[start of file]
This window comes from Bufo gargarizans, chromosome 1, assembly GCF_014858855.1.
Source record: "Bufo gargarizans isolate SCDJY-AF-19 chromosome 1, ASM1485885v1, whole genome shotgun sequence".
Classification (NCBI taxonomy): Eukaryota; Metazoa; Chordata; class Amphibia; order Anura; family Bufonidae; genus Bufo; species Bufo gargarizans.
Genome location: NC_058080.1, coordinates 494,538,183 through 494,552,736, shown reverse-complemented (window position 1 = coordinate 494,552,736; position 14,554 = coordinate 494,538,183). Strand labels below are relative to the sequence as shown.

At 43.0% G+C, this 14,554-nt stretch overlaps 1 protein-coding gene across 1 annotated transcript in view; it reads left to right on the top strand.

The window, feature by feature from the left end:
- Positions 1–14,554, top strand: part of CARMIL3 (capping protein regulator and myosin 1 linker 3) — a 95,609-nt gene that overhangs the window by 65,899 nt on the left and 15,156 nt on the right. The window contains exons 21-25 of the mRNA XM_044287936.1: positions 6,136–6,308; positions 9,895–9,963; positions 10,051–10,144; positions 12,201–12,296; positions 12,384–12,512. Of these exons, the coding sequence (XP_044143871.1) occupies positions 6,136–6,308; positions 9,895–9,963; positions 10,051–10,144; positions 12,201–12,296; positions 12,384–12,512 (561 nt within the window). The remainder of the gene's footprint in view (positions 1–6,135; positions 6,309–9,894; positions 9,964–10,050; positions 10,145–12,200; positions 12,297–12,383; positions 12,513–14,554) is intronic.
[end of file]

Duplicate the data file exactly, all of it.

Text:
This window comes from Bufo gargarizans, chromosome 1, assembly GCF_014858855.1.
Source record: "Bufo gargarizans isolate SCDJY-AF-19 chromosome 1, ASM1485885v1, whole genome shotgun sequence".
Classification (NCBI taxonomy): Eukaryota; Metazoa; Chordata; class Amphibia; order Anura; family Bufonidae; genus Bufo; species Bufo gargarizans.
Genome location: NC_058080.1, coordinates 494,538,183 through 494,552,736, shown reverse-complemented (window position 1 = coordinate 494,552,736; position 14,554 = coordinate 494,538,183). Strand labels below are relative to the sequence as shown.

At 43.0% G+C, this 14,554-nt stretch overlaps 1 protein-coding gene across 1 annotated transcript in view; it reads left to right on the top strand.

The window, feature by feature from the left end:
- Positions 1–14,554, top strand: part of CARMIL3 (capping protein regulator and myosin 1 linker 3) — a 95,609-nt gene that overhangs the window by 65,899 nt on the left and 15,156 nt on the right. The window contains exons 21-25 of the mRNA XM_044287936.1: positions 6,136–6,308; positions 9,895–9,963; positions 10,051–10,144; positions 12,201–12,296; positions 12,384–12,512. Of these exons, the coding sequence (XP_044143871.1) occupies positions 6,136–6,308; positions 9,895–9,963; positions 10,051–10,144; positions 12,201–12,296; positions 12,384–12,512 (561 nt within the window). The remainder of the gene's footprint in view (positions 1–6,135; positions 6,309–9,894; positions 9,964–10,050; positions 10,145–12,200; positions 12,297–12,383; positions 12,513–14,554) is intronic.